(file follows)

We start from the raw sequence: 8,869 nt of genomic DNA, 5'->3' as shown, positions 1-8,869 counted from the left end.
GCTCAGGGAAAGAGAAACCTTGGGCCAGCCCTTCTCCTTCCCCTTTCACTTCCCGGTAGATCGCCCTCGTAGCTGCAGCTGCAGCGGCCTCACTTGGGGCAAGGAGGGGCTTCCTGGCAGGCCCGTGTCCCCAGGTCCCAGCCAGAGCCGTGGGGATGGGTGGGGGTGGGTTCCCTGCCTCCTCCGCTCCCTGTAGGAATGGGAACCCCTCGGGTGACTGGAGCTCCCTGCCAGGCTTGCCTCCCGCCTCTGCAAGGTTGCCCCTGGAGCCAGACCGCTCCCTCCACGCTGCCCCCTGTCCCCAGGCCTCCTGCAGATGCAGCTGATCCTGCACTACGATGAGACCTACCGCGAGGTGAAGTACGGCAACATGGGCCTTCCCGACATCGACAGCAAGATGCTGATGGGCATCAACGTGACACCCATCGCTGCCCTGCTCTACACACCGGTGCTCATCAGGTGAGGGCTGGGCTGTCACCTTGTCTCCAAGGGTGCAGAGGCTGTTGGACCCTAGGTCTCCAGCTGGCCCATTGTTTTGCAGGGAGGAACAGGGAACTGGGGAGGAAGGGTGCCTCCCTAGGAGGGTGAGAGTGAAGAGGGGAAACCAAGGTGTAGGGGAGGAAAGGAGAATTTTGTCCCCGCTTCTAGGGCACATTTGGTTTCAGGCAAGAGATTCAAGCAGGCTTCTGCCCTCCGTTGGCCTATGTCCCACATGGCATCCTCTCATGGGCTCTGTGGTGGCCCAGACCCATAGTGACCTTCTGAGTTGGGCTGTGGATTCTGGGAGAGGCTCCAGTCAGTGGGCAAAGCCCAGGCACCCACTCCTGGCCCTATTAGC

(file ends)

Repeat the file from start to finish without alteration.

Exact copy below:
We start from the raw sequence: 8,869 nt of genomic DNA, 5'->3' as shown, positions 1-8,869 counted from the left end.
GCTCAGGGAAAGAGAAACCTTGGGCCAGCCCTTCTCCTTCCCCTTTCACTTCCCGGTAGATCGCCCTCGTAGCTGCAGCTGCAGCGGCCTCACTTGGGGCAAGGAGGGGCTTCCTGGCAGGCCCGTGTCCCCAGGTCCCAGCCAGAGCCGTGGGGATGGGTGGGGGTGGGTTCCCTGCCTCCTCCGCTCCCTGTAGGAATGGGAACCCCTCGGGTGACTGGAGCTCCCTGCCAGGCTTGCCTCCCGCCTCTGCAAGGTTGCCCCTGGAGCCAGACCGCTCCCTCCACGCTGCCCCCTGTCCCCAGGCCTCCTGCAGATGCAGCTGATCCTGCACTACGATGAGACCTACCGCGAGGTGAAGTACGGCAACATGGGCCTTCCCGACATCGACAGCAAGATGCTGATGGGCATCAACGTGACACCCATCGCTGCCCTGCTCTACACACCGGTGCTCATCAGGTGAGGGCTGGGCTGTCACCTTGTCTCCAAGGGTGCAGAGGCTGTTGGACCCTAGGTCTCCAGCTGGCCCATTGTTTTGCAGGGAGGAACAGGGAACTGGGGAGGAAGGGTGCCTCCCTAGGAGGGTGAGAGTGAAGAGGGGAAACCAAGGTGTAGGGGAGGAAAGGAGAATTTTGTCCCCGCTTCTAGGGCACATTTGGTTTCAGGCAAGAGATTCAAGCAGGCTTCTGCCCTCCGTTGGCCTATGTCCCACATGGCATCCTCTCATGGGCTCTGTGGTGGCCCAGACCCATAGTGACCTTCTGAGTTGGGCTGTGGATTCTGGGAGAGGCTCCAGTCAGTGGGCAAAGCCCAGGCACCCACTCCTGGCCCTATTAGC